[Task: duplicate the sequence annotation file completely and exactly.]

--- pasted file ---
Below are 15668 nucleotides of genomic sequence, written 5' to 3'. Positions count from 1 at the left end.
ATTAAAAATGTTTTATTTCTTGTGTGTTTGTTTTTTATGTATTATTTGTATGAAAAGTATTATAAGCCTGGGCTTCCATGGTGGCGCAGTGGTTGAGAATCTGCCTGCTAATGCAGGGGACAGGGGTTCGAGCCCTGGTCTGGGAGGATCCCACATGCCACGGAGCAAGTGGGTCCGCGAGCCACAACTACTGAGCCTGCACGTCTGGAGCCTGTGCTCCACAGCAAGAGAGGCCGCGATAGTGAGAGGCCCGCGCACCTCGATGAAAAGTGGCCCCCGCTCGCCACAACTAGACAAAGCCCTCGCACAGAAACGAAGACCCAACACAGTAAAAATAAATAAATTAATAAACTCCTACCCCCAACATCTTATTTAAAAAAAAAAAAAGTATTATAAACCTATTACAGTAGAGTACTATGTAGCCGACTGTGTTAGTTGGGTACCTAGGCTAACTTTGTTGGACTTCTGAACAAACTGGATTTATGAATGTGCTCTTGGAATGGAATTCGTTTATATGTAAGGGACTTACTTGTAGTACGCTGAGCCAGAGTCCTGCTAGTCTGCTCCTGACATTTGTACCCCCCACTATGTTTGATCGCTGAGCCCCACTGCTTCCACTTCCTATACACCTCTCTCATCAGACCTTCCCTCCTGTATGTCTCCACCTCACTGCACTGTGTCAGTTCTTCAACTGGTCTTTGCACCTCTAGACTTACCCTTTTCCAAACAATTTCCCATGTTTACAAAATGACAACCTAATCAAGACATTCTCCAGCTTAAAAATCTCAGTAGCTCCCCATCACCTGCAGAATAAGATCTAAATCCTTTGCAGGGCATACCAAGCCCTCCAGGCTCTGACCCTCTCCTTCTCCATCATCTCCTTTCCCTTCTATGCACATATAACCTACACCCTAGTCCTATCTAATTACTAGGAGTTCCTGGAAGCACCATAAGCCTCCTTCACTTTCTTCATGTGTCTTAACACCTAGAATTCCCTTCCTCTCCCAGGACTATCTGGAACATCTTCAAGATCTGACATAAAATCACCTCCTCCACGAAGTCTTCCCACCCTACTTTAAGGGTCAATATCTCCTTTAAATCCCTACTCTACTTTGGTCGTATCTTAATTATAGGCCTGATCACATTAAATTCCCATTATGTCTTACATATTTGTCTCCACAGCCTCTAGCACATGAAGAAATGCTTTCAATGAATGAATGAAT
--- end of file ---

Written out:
Below are 15668 nucleotides of genomic sequence, written 5' to 3'. Positions count from 1 at the left end.
ATTAAAAATGTTTTATTTCTTGTGTGTTTGTTTTTTATGTATTATTTGTATGAAAAGTATTATAAGCCTGGGCTTCCATGGTGGCGCAGTGGTTGAGAATCTGCCTGCTAATGCAGGGGACAGGGGTTCGAGCCCTGGTCTGGGAGGATCCCACATGCCACGGAGCAAGTGGGTCCGCGAGCCACAACTACTGAGCCTGCACGTCTGGAGCCTGTGCTCCACAGCAAGAGAGGCCGCGATAGTGAGAGGCCCGCGCACCTCGATGAAAAGTGGCCCCCGCTCGCCACAACTAGACAAAGCCCTCGCACAGAAACGAAGACCCAACACAGTAAAAATAAATAAATTAATAAACTCCTACCCCCAACATCTTATTTAAAAAAAAAAAAAGTATTATAAACCTATTACAGTAGAGTACTATGTAGCCGACTGTGTTAGTTGGGTACCTAGGCTAACTTTGTTGGACTTCTGAACAAACTGGATTTATGAATGTGCTCTTGGAATGGAATTCGTTTATATGTAAGGGACTTACTTGTAGTACGCTGAGCCAGAGTCCTGCTAGTCTGCTCCTGACATTTGTACCCCCCACTATGTTTGATCGCTGAGCCCCACTGCTTCCACTTCCTATACACCTCTCTCATCAGACCTTCCCTCCTGTATGTCTCCACCTCACTGCACTGTGTCAGTTCTTCAACTGGTCTTTGCACCTCTAGACTTACCCTTTTCCAAACAATTTCCCATGTTTACAAAATGACAACCTAATCAAGACATTCTCCAGCTTAAAAATCTCAGTAGCTCCCCATCACCTGCAGAATAAGATCTAAATCCTTTGCAGGGCATACCAAGCCCTCCAGGCTCTGACCCTCTCCTTCTCCATCATCTCCTTTCCCTTCTATGCACATATAACCTACACCCTAGTCCTATCTAATTACTAGGAGTTCCTGGAAGCACCATAAGCCTCCTTCACTTTCTTCATGTGTCTTAACACCTAGAATTCCCTTCCTCTCCCAGGACTATCTGGAACATCTTCAAGATCTGACATAAAATCACCTCCTCCACGAAGTCTTCCCACCCTACTTTAAGGGTCAATATCTCCTTTAAATCCCTACTCTACTTTGGTCGTATCTTAATTATAGGCCTGATCACATTAAATTCCCATTATGTCTTACATATTTGTCTCCACAGCCTCTAGCACATGAAGAAATGCTTTCAATGAATGAATGAAT